Eugène Réveillaud (1851-1935)

A Protestant convert and a militant

  • Eugène Réveillaud (1851-1935) © S.H.P.F.

Réveillaud was born in Saint-Coutant (Charente-Maritime) into a family of primary school teachers. His mother, a devout Roman Catholic, enrolled him at the Diocesan Institution of Pons, but he ran away and completed his studies at the lycée Charlemagne.

Initially he went in for a career in journalism and was the editor of several newspapers, among them L’Avenir Républicain (Troyes). His Law degree enabled him to practise at the bar in Troyes. First initiated a Free-Mason, he was converted to Protestantism (in its evangelical persuasion) in 1878. He became a fervent anti-Catholic campaigner ; his book La question religieuse et la solution protestante (The religious problem and the protestant solution) was published in 1878, and was to be a great success. In 1884, he founded an institution offering shelter to priests converted to Protestantism. After spending some time in a Waldensian parish in the Italian Alps, he founded the Coligny Society with the aim of helping peasants from the region to settle in Algeria. He also administered the Société des Traités Religieux (Society for Religious Tracts).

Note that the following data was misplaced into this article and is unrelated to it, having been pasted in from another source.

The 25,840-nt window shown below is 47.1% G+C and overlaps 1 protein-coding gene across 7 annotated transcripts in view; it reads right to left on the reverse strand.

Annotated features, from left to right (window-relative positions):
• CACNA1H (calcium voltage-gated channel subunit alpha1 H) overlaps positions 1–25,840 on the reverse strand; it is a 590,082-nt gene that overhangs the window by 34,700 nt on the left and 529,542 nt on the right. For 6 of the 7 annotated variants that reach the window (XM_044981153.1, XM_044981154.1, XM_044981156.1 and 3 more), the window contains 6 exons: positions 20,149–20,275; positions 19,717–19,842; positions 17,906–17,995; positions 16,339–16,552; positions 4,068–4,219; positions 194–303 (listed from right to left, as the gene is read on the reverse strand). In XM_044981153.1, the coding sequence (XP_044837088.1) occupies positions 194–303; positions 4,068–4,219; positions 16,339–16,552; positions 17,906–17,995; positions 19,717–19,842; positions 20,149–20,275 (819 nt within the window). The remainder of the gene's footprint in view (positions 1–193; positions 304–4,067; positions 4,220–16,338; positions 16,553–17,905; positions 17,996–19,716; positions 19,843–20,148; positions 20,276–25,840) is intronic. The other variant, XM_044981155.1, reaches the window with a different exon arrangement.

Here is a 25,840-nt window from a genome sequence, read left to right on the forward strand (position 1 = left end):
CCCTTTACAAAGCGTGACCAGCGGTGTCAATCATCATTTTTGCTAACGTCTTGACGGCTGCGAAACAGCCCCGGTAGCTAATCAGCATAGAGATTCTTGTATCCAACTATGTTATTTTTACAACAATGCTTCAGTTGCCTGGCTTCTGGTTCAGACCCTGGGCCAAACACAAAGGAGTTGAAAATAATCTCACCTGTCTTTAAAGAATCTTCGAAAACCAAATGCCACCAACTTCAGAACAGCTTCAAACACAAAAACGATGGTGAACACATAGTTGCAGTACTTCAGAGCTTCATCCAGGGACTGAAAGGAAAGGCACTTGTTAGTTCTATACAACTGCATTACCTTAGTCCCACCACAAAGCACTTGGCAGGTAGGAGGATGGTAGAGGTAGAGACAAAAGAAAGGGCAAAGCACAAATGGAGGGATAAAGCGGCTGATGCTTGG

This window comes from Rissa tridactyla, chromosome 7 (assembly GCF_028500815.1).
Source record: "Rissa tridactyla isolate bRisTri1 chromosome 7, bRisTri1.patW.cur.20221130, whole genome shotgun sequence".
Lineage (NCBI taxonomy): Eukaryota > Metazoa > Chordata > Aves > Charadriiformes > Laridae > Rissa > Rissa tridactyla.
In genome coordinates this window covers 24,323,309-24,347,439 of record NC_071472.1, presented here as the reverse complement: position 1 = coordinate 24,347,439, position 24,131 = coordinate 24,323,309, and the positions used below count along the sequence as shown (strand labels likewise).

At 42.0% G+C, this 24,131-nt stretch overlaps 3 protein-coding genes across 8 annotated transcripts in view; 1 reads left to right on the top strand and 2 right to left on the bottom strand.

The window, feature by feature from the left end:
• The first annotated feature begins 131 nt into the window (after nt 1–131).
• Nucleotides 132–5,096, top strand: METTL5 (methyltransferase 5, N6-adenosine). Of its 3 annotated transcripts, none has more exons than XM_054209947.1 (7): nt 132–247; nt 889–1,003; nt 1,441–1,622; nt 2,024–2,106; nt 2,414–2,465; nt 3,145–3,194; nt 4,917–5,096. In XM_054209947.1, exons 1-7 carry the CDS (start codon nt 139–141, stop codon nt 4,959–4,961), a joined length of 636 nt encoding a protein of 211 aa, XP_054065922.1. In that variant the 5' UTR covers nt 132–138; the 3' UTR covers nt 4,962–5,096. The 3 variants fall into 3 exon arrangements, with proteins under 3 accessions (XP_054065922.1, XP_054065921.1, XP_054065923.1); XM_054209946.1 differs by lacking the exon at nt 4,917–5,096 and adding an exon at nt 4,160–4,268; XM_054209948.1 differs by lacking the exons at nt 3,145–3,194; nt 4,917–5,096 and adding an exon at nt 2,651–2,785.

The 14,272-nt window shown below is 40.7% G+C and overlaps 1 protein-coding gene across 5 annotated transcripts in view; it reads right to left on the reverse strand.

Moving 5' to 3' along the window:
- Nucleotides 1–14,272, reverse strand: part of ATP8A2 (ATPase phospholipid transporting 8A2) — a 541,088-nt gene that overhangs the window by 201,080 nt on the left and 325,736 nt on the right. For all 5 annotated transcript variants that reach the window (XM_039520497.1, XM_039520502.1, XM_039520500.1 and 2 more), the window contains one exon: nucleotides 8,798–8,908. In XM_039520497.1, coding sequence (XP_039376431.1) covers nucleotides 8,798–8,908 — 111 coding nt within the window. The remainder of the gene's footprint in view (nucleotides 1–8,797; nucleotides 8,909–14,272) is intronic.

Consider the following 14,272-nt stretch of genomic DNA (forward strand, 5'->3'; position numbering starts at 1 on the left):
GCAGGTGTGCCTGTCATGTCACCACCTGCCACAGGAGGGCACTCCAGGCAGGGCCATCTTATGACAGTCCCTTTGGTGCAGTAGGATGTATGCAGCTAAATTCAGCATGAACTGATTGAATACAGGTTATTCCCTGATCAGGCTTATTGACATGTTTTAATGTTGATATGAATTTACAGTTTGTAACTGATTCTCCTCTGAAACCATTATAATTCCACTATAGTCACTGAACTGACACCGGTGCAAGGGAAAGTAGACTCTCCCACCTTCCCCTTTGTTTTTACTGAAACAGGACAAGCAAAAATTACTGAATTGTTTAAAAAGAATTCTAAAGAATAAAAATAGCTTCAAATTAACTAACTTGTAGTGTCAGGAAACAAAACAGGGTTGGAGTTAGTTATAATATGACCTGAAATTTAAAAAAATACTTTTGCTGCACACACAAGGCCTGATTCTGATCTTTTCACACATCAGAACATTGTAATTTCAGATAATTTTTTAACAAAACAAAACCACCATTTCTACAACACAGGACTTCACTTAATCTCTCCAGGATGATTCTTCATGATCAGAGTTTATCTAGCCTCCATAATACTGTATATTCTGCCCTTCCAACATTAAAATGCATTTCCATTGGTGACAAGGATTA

Elected député for Charente-Inférieure in 1802, he took an active part in the debates leading to the separation of Church and State : he presented the organisation of the Protestant Churches as a model. Réveillaud was a militant protestant, republican and anticlerical. He was likewise the author of several books of bible-inspired poetry, as well as books on history (Histoire du Canada et des Canadiens).

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